What Will Happen Next (Emilie Collyer)

Verity La Uncategorized

We called the show ‘Maybe we’re never together’ – so what did we expect?
Right at the very end, once the show was over, someone said to me: ‘So it was about searching, wasn’t it? It was about searching for something that is difficult to find.’
And then of course, the week after our season finished I found that great quote, the one by Tadeusz Kantor, where he talks about theatre as a place of memory, which is exactly what we were attempting to create. And he put it so beautifully, and our effort was still a little bit clumsy and inarticulate. But it made me smile, that smile of recognition. Oh yes! That was what we were doing.
But that was after.

In the beginning it was just an email. You asked me if I would like to make a piece of work with you. Later you told me that you were nervous, in case I said no.
The last time we’d worked together was straight out of drama school, in the late 1990s. We had that corporate act, the two cousins: fFanny and fFleur who went to events like the Grand Prix and the Australian Open and Shopping Centres and entertained people.
I’d gone more down the path of writing and you had moved into the world of physical and devised theatre and performance making, although, to be honest, you have always had a way with words. You’ve always been something of a writer.
We didn’t sit down and say: Right, let’s make a show about two women who betray each other.
Our process was painfully, wonderfully, excruciatingly open and experimental. I set you writing tasks. You set me performance tasks. I brought in clothes to muck around with. You got me to do spatial exercises. We had long conversations. We started recording our conversations and collating our emails. You suggested we develop a language of physical gestures.
We’ve spoken about the various creative development phases and how one of them was particularly difficult. It was winter and we were in a cold studio and we sort of hated each other in a stubborn, head butting kind of a way. That was after we had spent hours and hours and days putting together funding applications to try and get money together for the show. So many hours spent describing this show that did not yet exist. We wrote about post dramatic theatre and contemporary practice and the desire to both provoke and engage our audience.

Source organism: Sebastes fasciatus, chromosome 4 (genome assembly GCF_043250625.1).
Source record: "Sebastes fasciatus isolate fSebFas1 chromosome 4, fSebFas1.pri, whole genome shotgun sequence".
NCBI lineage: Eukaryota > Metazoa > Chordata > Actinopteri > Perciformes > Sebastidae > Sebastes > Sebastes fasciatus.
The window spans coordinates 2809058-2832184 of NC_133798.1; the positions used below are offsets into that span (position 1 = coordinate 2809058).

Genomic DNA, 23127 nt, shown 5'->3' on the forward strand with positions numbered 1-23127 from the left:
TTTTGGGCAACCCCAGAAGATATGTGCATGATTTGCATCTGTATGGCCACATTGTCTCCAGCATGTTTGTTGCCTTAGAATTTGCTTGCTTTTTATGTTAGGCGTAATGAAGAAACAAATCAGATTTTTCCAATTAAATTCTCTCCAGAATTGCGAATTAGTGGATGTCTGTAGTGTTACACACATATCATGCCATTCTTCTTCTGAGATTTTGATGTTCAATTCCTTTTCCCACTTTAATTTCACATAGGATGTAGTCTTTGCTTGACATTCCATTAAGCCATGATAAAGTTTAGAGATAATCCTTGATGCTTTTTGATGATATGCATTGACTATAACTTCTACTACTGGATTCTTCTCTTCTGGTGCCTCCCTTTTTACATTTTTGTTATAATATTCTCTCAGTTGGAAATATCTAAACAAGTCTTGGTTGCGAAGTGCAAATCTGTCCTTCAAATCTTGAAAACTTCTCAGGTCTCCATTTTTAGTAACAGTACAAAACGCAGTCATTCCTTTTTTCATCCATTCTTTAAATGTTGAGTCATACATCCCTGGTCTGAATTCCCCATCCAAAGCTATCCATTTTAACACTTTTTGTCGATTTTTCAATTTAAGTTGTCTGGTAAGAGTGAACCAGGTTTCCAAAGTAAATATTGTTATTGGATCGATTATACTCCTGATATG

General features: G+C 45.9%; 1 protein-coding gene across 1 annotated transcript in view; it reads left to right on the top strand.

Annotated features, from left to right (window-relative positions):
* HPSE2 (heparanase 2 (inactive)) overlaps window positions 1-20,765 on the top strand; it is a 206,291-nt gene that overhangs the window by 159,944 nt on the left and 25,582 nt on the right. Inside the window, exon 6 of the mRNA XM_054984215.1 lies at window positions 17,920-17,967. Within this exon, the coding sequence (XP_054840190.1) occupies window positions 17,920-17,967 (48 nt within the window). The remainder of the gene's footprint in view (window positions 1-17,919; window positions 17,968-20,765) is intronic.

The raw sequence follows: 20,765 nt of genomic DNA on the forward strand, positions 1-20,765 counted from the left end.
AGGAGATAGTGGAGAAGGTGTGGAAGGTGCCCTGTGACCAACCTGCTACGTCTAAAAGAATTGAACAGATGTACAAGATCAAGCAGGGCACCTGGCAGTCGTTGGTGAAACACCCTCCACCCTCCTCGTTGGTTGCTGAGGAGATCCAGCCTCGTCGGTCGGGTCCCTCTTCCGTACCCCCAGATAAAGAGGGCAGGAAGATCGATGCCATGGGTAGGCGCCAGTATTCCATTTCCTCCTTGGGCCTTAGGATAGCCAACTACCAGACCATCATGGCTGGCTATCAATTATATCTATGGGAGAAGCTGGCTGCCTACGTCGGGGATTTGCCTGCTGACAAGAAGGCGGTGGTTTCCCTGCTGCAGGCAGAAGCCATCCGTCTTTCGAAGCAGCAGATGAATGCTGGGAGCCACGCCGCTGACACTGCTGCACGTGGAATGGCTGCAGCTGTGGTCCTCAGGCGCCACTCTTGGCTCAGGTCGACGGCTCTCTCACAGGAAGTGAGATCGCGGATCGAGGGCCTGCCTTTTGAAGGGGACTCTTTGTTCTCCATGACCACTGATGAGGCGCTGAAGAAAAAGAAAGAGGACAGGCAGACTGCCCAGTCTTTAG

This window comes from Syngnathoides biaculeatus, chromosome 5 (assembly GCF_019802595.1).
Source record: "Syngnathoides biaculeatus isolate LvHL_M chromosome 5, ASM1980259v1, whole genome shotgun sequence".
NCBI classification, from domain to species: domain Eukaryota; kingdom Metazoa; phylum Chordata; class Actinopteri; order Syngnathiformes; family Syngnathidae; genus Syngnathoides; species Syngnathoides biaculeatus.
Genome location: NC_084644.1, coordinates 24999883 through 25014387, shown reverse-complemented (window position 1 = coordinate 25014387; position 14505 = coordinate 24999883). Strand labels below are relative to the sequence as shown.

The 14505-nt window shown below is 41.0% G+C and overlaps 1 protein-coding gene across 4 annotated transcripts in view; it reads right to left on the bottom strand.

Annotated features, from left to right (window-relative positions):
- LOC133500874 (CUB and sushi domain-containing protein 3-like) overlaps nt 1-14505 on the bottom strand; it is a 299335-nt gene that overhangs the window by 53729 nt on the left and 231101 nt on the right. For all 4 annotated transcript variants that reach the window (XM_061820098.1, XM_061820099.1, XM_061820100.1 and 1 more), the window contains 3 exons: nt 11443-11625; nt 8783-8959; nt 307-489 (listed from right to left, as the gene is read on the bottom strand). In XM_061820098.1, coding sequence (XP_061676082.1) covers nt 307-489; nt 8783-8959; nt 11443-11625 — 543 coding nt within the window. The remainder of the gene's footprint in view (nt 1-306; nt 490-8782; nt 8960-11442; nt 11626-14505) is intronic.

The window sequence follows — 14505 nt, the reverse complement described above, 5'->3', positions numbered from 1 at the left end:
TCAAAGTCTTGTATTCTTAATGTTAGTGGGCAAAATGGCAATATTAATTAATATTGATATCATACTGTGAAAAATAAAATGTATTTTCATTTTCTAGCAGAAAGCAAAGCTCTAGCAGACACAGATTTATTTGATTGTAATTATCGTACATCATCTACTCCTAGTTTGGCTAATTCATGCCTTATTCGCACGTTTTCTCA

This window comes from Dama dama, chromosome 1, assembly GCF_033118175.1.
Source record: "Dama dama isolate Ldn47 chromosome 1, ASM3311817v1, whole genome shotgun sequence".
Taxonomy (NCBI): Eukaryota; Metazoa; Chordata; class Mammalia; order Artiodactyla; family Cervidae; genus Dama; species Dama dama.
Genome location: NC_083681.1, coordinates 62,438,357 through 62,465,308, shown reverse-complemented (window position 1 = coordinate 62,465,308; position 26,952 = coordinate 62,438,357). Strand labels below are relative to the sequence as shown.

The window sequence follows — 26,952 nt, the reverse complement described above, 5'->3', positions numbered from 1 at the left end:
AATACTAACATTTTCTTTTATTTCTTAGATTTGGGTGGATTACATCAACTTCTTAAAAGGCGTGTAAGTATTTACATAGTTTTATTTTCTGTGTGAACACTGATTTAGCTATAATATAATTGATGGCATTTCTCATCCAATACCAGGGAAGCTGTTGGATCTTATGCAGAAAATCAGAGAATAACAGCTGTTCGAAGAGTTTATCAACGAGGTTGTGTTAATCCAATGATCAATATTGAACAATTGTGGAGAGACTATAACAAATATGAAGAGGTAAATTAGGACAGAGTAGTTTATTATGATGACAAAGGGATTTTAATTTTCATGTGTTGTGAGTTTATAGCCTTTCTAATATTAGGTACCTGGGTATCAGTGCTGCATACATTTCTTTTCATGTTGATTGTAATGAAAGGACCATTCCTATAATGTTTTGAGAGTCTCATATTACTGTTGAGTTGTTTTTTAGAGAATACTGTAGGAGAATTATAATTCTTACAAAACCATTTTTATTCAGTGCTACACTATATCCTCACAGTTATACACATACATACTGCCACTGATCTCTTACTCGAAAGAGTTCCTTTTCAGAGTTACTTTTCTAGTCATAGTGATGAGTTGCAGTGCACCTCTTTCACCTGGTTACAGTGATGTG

And about a year after deciding to work together and having generated all of that material and with our season confirmed in the Big West Festival for November 2011, we still didn’t really know what the show was about or what would be in it.
We liked the lists. We liked the audio where we talked about the weird things that go on inside our minds, how you think a lot about disasters, such as what would happen if you dropped a baby and smashed its skull. How I think about how hard it is to say the names of people I am in a relationship with.
We had a beautiful image: us in petticoats in that bluestone lane way with the petals all over the ground. We toyed with Samuel Beckett and Miranda July. We wrote about life and death and the awkward bits in between. The Festival was worried because it was hard to market our show. And neither of us are famous or off the television and we don’t even have another interesting job aside from theatre, like being a doctor or a chef.
Is a show about women’s friendship interesting enough? Where we look for love? What we hope and fear life may be? How we can be cruel to each other?
It made people laugh. Some were shocked. They wondered at times, which was my voice and which was yours, which were my stories? When my family came I was nervous. It’s funny how we can get most nervous about showing ourselves to the people we are most close to. Which were your stories?
When it was all over it was easy to pack away. I took home the small chair and all of the underwear. You took the dress to be dry-cleaned. I still have the cardboard man, although his right arm got a little bit bent.
We didn’t talk for a few days and I wondered what you were thinking. Echoes of the show haunt my speech, my gestures. I hear us, on a loop, the music of our voices. The show is becoming a memory, something from the past that will be replayed in our minds eye, part of the dissolve between what is real and what is imagined.
And we don’t know what will happen next.